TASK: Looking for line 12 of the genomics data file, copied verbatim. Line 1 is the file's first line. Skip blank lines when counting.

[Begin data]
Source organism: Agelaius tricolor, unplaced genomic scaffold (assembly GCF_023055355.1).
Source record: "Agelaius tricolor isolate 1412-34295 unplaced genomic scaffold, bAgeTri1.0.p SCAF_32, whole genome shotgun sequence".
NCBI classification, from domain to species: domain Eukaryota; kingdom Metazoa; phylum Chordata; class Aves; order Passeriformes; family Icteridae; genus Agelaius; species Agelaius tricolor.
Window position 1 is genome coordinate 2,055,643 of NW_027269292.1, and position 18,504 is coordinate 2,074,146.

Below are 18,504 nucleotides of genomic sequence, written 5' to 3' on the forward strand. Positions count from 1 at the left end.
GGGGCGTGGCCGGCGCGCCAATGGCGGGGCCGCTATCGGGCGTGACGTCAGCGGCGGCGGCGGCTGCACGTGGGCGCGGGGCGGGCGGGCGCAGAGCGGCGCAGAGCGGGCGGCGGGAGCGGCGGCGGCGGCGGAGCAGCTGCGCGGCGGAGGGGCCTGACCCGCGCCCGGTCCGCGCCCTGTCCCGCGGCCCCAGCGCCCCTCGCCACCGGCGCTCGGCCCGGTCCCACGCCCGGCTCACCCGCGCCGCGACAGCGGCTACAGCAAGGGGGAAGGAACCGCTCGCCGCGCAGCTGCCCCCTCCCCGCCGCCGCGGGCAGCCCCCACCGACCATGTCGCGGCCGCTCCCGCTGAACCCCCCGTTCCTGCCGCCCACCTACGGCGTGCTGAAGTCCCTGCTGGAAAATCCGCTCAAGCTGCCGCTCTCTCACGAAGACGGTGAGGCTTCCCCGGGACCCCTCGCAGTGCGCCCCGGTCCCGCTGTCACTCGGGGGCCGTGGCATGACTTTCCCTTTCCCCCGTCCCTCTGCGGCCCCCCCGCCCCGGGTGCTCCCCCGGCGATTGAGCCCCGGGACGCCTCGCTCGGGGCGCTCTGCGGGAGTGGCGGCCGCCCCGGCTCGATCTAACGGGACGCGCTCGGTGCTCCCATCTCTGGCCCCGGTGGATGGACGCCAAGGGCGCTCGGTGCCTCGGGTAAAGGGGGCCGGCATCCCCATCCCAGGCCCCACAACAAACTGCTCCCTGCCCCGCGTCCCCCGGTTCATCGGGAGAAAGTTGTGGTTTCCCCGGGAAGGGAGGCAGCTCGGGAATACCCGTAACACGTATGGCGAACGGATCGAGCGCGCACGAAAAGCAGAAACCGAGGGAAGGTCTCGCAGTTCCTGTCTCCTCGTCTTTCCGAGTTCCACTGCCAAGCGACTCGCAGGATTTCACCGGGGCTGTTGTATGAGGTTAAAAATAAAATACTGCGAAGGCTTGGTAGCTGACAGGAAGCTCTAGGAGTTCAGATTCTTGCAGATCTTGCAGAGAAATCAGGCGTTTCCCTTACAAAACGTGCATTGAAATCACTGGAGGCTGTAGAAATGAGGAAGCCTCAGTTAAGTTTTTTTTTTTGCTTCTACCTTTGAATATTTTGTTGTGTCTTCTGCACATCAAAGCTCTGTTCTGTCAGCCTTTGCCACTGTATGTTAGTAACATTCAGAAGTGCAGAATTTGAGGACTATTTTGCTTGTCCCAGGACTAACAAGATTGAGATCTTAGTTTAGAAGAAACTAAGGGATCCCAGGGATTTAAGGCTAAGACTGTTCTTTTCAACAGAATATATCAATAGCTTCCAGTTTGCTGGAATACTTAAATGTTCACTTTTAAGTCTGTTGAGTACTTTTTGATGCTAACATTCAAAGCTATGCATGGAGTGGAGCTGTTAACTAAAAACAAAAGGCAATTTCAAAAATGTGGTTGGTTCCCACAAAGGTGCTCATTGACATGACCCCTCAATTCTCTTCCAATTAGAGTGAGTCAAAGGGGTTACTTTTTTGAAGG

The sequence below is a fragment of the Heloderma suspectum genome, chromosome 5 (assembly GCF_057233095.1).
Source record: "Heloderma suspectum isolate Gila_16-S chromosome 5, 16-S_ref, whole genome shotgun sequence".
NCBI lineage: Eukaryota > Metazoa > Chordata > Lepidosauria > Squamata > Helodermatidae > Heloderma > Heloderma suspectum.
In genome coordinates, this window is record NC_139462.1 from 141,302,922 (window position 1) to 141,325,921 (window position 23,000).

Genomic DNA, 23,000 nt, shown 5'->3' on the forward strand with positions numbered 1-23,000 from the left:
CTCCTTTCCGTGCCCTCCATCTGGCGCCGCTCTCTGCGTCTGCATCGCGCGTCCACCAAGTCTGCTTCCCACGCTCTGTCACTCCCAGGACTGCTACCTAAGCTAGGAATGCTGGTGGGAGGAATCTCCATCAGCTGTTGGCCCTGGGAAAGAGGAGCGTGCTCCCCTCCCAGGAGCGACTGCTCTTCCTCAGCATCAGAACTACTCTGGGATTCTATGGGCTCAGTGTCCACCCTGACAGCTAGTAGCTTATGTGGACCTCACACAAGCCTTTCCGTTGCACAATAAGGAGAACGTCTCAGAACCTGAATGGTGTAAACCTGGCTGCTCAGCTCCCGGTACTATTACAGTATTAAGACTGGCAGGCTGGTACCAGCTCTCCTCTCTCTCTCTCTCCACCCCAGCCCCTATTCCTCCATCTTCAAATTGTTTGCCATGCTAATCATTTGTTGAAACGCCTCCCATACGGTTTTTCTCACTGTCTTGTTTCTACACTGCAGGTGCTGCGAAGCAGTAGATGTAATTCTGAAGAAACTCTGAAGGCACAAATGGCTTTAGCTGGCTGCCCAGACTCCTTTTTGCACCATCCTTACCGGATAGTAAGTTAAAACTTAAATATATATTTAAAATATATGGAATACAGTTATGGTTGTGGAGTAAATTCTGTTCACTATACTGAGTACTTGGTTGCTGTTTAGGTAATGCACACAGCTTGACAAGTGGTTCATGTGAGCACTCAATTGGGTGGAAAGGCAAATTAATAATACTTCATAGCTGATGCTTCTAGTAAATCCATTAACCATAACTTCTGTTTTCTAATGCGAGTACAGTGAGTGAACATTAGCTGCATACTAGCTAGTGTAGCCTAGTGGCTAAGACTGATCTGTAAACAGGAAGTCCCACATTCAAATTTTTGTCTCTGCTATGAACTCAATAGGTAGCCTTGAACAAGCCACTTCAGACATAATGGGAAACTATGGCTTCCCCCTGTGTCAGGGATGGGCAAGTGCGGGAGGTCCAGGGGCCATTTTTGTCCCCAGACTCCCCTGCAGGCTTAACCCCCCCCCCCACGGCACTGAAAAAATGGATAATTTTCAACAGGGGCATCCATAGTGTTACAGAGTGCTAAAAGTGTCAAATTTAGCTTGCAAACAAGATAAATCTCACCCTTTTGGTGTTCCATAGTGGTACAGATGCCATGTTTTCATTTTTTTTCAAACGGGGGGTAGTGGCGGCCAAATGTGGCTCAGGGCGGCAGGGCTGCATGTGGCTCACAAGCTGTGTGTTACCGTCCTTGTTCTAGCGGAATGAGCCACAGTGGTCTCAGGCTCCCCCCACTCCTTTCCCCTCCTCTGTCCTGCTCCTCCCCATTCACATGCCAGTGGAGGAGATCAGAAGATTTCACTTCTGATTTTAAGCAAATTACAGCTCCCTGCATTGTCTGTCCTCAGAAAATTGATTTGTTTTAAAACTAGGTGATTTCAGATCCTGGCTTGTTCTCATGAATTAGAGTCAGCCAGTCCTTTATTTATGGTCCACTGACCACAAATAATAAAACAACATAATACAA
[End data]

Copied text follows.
CTCCTTTCCGTGCCCTCCATCTGGCGCCGCTCTCTGCGTCTGCATCGCGCGTCCACCAAGTCTGCTTCCCACGCTCTGTCACTCCCAGGACTGCTACCTAAGCTAGGAATGCTGGTGGGAGGAATCTCCATCAGCTGTTGGCCCTGGGAAAGAGGAGCGTGCTCCCCTCCCAGGAGCGACTGCTCTTCCTCAGCATCAGAACTACTCTGGGATTCTATGGGCTCAGTGTCCACCCTGACAGCTAGTAGCTTATGTGGACCTCACACAAGCCTTTCCGTTGCACAATAAGGAGAACGTCTCAGAACCTGAATGGTGTAAACCTGGCTGCTCAGCTCCCGGTACTATTACAGTATTAAGACTGGCAGGCTGGTACCAGCTCTCCTCTCTCTCTCTCTCCACCCCAGCCCCTATTCCTCCATCTTCAAATTGTTTGCCATGCTAATCATTTGTTGAAACGCCTCCCATACGGTTTTTCTCACTGTCTTGTTTCTACACTGCAGGTGCTGCGAAGCAGTAGATGTAATTCTGAAGAAACTCTGAAGGCACAAATGGCTTTAGCTGGCTGCCCAGACTCCTTTTTGCACCATCCTTACCGGATAGTAAGTTAAAACTTAAATATATATTTAAAATATATGGAATACAGTTATGGTTGTGGAGTAAATTCTGTTCACTATACTGAGTACTTGGTTGCTGTTTAGGTAATGCACACAGCTTGACAAGTGGTTCATGTGAGCACTCAATTGGGTGGAAAGGCAAATTAATAATACTTCATAGCTGATGCTTCTAGTAAATCCATTAACCATAACTTCTGTTTTCTAATGCGAGTACAGTGAGTGAACATTAGCTGCATACTAGCTAGTGTAGCCTAGTGGCTAAGACTGATCTGTAAACAGGAAGTCCCACATTCAAATTTTTGTCTCTGCTATGAACTCAATAGGTAGCCTTGAACAAGCCACTTCAGACATAATGGGAAACTATGGCTTCCCCCTGTGTCAGGGATGGGCAAGTGCGGGAGGTCCAGGGGCCATTTTTGTCCCCAGACTCCCCTGCAGGCTTAACCCCCCCCCCCACGGCACTGAAAAAATGGATAATTTTCAACAGGGGCATCCATAGTGTTACAGAGTGCTAAAAGTGTCAAATTTAGCTTGCAAACAAGATAAATCTCACCCTTTTGGTGTTCCATAGTGGTACAGATGCCATGTTTTCATTTTTTTTCAAACGGGGGGTAGTGGCGGCCAAATGTGGCTCAGGGCGGCAGGGCTGCATGTGGCTCACAAGCTGTGTGTTACCGTCCTTGTTCTAGCGGAATGAGCCACAGTGGTCTCAGGCTCCCCCCACTCCTTTCCCCTCCTCTGTCCTGCTCCTCCCCATTCACATGCCAGTGGAGGAGATCAGAAGATTTCACTTCTGATTTTAAGCAAATTACAGCTCCCTGCATTGTCTGTCCTCAGAAAATTGATTTGTTTTAAAACTAGGTGATTTCAGATCCTGGCTTGTTCTCATGAATTAGAGTCAGCCAGTCCTTTATTTATGGTCCACTGACCACAAATAATAAAACAACATAATACAA